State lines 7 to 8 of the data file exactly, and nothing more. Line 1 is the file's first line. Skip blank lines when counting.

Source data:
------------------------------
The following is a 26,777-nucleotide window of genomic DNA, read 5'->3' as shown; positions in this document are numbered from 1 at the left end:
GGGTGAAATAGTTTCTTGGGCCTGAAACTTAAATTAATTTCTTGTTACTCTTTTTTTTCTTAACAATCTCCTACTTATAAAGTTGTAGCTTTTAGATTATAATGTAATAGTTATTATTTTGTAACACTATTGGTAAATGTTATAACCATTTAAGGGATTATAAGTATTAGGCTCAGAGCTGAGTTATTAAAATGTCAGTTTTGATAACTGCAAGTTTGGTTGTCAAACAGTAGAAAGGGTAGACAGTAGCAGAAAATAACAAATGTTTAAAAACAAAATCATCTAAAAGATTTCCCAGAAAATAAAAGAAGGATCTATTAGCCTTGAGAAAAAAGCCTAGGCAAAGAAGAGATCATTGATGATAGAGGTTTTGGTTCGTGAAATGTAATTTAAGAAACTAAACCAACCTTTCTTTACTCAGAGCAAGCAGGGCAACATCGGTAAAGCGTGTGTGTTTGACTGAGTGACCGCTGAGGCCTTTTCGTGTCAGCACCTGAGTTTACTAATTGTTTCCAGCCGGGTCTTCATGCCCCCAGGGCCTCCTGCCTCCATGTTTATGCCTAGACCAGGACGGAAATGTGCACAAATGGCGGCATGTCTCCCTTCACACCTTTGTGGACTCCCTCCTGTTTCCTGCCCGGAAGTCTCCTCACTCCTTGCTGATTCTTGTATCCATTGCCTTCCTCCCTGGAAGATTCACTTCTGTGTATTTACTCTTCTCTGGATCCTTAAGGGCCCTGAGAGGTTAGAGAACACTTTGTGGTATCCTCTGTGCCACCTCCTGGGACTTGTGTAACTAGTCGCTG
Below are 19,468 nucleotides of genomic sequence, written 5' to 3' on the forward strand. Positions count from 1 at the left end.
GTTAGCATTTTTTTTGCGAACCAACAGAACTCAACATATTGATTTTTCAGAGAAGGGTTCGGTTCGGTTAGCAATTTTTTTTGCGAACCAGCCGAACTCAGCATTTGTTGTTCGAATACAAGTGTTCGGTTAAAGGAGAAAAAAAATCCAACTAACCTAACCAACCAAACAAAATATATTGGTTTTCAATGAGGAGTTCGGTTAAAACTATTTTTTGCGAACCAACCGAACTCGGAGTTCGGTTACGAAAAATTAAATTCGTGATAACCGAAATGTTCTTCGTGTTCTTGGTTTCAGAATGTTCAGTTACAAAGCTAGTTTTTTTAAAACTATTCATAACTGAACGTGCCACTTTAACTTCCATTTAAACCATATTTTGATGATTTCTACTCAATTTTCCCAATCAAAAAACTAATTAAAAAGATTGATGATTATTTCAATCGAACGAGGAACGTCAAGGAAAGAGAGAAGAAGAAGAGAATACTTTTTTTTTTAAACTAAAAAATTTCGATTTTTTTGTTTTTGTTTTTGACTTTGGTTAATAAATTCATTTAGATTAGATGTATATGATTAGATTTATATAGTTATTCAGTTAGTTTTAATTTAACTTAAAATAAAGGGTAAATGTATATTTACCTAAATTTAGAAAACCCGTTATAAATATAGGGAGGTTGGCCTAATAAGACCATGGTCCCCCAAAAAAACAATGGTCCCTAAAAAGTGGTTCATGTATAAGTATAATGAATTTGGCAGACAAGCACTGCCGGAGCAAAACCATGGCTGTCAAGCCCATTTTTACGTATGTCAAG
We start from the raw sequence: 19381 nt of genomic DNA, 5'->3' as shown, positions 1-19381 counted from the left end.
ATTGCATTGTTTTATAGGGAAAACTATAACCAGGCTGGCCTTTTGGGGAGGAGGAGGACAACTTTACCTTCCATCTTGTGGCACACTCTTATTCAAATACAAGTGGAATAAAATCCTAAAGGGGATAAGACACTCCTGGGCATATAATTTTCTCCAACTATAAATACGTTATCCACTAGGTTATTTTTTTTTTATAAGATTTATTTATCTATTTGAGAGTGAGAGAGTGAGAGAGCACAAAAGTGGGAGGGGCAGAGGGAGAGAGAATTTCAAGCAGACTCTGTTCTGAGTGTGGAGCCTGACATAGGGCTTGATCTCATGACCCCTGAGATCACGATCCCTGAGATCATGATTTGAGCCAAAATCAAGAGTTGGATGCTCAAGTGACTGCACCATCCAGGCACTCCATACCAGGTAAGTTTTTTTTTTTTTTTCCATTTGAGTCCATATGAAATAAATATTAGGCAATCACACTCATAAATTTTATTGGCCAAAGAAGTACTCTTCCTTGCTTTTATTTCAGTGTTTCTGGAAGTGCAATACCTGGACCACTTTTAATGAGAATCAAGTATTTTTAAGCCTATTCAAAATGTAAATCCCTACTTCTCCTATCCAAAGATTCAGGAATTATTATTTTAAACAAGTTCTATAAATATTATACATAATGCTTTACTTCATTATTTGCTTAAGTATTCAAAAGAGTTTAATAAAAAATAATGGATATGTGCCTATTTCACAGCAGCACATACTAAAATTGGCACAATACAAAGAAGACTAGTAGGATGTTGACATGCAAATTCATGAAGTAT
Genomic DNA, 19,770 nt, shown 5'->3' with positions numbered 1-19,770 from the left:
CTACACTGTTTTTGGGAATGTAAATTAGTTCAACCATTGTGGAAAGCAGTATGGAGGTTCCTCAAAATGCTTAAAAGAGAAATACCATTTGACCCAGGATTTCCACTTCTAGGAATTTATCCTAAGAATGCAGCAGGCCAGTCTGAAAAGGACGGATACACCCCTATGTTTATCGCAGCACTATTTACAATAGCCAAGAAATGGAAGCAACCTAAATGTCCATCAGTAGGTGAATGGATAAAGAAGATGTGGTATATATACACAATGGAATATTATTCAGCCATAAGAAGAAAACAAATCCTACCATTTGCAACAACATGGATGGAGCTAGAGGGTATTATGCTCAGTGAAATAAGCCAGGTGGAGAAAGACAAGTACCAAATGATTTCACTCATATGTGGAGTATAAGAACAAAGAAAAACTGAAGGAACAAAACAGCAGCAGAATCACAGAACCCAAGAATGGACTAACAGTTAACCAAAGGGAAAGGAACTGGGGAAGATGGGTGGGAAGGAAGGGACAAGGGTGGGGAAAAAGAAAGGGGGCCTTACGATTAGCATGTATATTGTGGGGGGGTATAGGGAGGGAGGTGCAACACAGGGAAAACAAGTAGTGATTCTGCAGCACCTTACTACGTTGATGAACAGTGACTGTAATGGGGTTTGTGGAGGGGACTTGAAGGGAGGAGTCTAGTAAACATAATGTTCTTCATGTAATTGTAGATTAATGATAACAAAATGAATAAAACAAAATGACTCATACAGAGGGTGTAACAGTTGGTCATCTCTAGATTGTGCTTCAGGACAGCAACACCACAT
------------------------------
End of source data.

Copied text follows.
Genomic DNA, 19,770 nt, shown 5'->3' with positions numbered 1-19,770 from the left:
CTACACTGTTTTTGGGAATGTAAATTAGTTCAACCATTGTGGAAAGCAGTATGGAGGTTCCTCAAAATGCTTAAAAGAGAAATACCATTTGACCCAGGATTTCCACTTCTAGGAATTTATCCTAAGAATGCAGCAGGCCAGTCTGAAAAGGACGGATACACCCCTATGTTTATCGCAGCACTATTTACAATAGCCAAGAAATGGAAGCAACCTAAATGTCCATCAGTAGGTGAATGGATAAAGAAGATGTGGTATATATACACAATGGAATATTATTCAGCCATAAGAAGAAAACAAATCCTACCATTTGCAACAACATGGATGGAGCTAGAGGGTATTATGCTCAGTGAAATAAGCCAGGTGGAGAAAGACAAGTACCAAATGATTTCACTCATATGTGGAGTATAAGAACAAAGAAAAACTGAAGGAACAAAACAGCAGCAGAATCACAGAACCCAAGAATGGACTAACAGTTAACCAAAGGGAAAGGAACTGGGGAAGATGGGTGGGAAGGAAGGGACAAGGGTGGGGAAAAAGAAAGGGGGCCTTACGATTAGCATGTATATTGTGGGGGGGTATAGGGAGGGAGGTGCAACACAGGGAAAACAAGTAGTGATTCTGCAGCACCTTACTACGTTGATGAACAGTGACTGTAATGGGGTTTGTGGAGGGGACTTGAAGGGAGGAGTCTAGTAAACATAATGTTCTTCATGTAATTGTAGATTAATGATAACAAAATGAATAAAACAAAATGACTCATACAGAGGGTGTAACAGTTGGTCATCTCTAGATTGTGCTTCAGGACAGCAACACCACAT